Am I Enough Just the Way I Am?
; When pain is good
by Maya (Guest writer)
• Face To Face
Church service ended and, on my way, out, there she was—my adoptive mom. It’s been five months since we’ve seen each other face to face. I stopped and said hello and asked permission to give her a hug. I must have looked like a complete fool, though—watching awkwardly as she mostly pretended I wasn’t standing right there. She smiled and greeted others who walked by while making it obvious that I had no value in her bubble. Five months and I can still hear her last words to me, “You’re nothing.”
I quietly headed out as if I had just intruded on a group of strangers—A lonely, invisible walk to the door. Her issues were hers alone, not mine to carry.
• Words That Get Locked Inside
In the kind of thoughts you just don’t share with others, I’ve been daily telling myself since that encounter with my mom, “It’s okay if I’m not good enough to be loved or treated well, because God still wants me.” I didn’t realize it, but the daily words have been my way of hiding from rejection and resisting certain emotions I don’t want to feel.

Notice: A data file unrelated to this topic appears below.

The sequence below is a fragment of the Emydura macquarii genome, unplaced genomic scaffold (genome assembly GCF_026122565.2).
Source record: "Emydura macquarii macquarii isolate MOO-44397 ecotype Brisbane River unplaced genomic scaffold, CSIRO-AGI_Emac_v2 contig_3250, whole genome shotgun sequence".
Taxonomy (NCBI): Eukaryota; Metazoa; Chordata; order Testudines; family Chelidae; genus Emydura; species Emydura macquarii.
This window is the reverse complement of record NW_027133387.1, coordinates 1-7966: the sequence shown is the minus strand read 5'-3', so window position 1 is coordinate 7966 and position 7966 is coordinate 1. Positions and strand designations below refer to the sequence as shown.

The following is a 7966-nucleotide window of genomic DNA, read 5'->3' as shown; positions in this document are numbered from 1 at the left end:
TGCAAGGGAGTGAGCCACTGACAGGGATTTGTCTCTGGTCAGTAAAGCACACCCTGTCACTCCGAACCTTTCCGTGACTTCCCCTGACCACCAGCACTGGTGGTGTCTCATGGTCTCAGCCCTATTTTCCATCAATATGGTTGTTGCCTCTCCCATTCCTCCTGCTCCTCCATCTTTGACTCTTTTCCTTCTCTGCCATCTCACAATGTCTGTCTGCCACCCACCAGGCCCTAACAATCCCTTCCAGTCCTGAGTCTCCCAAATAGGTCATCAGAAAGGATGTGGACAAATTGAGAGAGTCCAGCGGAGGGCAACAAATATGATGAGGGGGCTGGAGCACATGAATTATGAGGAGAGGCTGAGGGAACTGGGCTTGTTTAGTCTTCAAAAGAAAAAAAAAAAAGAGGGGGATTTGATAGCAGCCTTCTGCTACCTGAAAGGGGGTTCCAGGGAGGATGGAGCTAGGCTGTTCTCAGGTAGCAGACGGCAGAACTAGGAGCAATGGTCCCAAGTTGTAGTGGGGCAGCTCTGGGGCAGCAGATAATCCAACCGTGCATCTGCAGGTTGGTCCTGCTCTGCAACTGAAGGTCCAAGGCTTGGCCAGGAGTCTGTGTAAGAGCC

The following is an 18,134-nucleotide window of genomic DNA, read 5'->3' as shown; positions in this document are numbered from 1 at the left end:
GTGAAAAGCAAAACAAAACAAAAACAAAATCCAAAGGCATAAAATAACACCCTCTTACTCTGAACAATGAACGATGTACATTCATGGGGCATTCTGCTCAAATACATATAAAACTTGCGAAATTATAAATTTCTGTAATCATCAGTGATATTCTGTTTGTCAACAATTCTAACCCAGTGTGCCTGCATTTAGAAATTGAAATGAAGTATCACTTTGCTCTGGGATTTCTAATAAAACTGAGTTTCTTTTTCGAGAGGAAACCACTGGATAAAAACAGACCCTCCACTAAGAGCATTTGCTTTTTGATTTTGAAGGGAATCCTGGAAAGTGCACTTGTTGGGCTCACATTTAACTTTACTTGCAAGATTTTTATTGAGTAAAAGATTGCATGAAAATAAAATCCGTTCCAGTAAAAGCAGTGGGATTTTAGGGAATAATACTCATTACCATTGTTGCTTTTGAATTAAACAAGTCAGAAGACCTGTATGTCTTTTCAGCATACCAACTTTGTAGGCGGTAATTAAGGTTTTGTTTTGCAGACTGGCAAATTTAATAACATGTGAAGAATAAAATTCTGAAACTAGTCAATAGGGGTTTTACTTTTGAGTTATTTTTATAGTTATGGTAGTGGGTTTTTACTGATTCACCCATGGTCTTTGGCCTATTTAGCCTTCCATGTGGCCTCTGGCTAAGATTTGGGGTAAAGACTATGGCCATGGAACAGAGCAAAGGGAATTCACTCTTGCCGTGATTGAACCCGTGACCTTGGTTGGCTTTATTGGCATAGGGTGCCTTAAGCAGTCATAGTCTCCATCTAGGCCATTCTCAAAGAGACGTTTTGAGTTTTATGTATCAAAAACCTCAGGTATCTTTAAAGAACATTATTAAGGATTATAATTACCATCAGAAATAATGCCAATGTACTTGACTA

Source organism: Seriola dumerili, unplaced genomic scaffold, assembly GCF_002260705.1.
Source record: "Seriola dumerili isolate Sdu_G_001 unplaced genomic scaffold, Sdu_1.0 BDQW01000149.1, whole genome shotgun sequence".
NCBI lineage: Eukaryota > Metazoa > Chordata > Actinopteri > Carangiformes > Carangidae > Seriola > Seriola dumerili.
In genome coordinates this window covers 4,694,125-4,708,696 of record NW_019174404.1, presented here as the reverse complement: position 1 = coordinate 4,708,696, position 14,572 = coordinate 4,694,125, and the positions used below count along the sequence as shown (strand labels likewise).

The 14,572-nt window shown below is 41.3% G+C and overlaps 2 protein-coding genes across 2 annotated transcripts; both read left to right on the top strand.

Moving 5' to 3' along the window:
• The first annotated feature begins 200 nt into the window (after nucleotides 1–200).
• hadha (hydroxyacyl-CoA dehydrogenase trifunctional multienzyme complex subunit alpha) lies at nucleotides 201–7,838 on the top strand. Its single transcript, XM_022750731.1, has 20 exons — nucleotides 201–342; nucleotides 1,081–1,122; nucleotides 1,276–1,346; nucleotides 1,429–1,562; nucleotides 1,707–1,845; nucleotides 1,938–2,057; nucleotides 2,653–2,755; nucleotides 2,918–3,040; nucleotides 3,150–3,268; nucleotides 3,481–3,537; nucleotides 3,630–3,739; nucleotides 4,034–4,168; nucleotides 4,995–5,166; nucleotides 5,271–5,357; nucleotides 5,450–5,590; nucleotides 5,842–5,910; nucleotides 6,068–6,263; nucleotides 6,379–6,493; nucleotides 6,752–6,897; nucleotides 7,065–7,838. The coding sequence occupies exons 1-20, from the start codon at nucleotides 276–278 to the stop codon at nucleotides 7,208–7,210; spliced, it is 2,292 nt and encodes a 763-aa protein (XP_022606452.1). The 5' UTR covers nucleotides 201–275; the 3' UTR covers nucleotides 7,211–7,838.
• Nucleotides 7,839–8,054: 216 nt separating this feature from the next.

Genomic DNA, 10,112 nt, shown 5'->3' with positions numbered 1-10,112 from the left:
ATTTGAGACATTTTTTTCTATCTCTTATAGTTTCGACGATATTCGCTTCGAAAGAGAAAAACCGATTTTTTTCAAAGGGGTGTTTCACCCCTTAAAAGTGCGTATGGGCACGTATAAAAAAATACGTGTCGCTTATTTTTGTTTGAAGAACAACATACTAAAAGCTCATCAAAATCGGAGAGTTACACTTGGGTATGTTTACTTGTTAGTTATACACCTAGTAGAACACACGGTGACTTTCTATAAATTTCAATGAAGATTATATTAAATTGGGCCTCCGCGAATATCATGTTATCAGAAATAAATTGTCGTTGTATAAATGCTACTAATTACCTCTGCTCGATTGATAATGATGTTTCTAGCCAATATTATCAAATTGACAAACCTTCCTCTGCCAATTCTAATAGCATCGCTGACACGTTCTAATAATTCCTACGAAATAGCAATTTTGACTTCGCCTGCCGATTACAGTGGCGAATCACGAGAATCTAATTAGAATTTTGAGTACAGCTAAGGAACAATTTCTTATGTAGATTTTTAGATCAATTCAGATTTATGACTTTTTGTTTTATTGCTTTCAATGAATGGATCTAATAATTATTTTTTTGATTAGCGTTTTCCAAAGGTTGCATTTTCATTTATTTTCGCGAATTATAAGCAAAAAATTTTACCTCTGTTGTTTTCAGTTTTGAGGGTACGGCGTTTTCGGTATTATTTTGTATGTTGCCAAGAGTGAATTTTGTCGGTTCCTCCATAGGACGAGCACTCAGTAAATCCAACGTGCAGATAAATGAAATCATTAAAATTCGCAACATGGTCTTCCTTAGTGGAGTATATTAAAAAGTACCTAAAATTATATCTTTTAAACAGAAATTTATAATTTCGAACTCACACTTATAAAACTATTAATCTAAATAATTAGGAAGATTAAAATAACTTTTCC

Yesterday someone told me I was loved just the way I am. In those words, a part of my heart that’s been frozen felt touched. My eyes instantly teared up and my mouth was emptied of any response. An immediate physical shock bolted through my body. It’s been a long time since I’ve heard anything like that—including from myself.
• Is There A Good Kind Of Pain?
I think there is. It’s the kind that comes from ice cracking on the heart so that water can flow once again; the softening of what was once a block.
It’s easy to take the painful words of other people and partner with them; build self-defining declarations. I didn’t realize it, but that’s what I was doing. I had no problem accepting God’s love for me, or even writing myself encouraging notes. But accepting that I’m good enough, that I’m worthy of love without having to do or change anything—regardless if I am wanted by my mom or not—that’s a different level of this walk. When I woke up this morning, I resisted the temptation to speak and replay the same old words over to myself. Sometimes I think resistance against the familiar is also painful, yet good things come from it.
Today I said, “I’m enough just the way I am. Loved and worthy.” I don’t believe those words yet, but I don’t think that part matters. I think it’ll come as I continue on this journey of healing, and more lies will continue to break off.
What are the words you tell yourself each day?